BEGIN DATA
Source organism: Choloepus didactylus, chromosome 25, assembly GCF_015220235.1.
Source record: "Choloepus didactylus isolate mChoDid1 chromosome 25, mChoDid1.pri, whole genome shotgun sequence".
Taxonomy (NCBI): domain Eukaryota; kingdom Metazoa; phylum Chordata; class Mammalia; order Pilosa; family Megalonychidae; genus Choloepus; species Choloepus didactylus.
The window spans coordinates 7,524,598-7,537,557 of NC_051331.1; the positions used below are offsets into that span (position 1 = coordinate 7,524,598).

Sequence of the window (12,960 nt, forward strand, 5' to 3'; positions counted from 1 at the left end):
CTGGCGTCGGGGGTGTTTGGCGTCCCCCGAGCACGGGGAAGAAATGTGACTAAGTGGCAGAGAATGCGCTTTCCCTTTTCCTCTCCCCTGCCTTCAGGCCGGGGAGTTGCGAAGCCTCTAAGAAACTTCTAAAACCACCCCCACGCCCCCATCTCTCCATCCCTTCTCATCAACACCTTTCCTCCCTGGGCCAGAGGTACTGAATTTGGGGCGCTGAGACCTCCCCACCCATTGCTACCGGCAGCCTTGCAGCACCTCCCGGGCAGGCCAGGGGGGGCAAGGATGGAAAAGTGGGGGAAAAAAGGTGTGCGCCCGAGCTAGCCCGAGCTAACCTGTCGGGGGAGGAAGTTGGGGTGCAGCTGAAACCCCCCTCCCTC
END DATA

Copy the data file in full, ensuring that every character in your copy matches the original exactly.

Source organism: Choloepus didactylus, chromosome 25, assembly GCF_015220235.1.
Source record: "Choloepus didactylus isolate mChoDid1 chromosome 25, mChoDid1.pri, whole genome shotgun sequence".
Taxonomy (NCBI): domain Eukaryota; kingdom Metazoa; phylum Chordata; class Mammalia; order Pilosa; family Megalonychidae; genus Choloepus; species Choloepus didactylus.
The window spans coordinates 7,524,598-7,537,557 of NC_051331.1; the positions used below are offsets into that span (position 1 = coordinate 7,524,598).

Sequence of the window (12,960 nt, forward strand, 5' to 3'; positions counted from 1 at the left end):
CTGGCGTCGGGGGTGTTTGGCGTCCCCCGAGCACGGGGAAGAAATGTGACTAAGTGGCAGAGAATGCGCTTTCCCTTTTCCTCTCCCCTGCCTTCAGGCCGGGGAGTTGCGAAGCCTCTAAGAAACTTCTAAAACCACCCCCACGCCCCCATCTCTCCATCCCTTCTCATCAACACCTTTCCTCCCTGGGCCAGAGGTACTGAATTTGGGGCGCTGAGACCTCCCCACCCATTGCTACCGGCAGCCTTGCAGCACCTCCCGGGCAGGCCAGGGGGGGCAAGGATGGAAAAGTGGGGGAAAAAAGGTGTGCGCCCGAGCTAGCCCGAGCTAACCTGTCGGGGGAGGAAGTTGGGGTGCAGCTGAAACCCCCCTCCCTC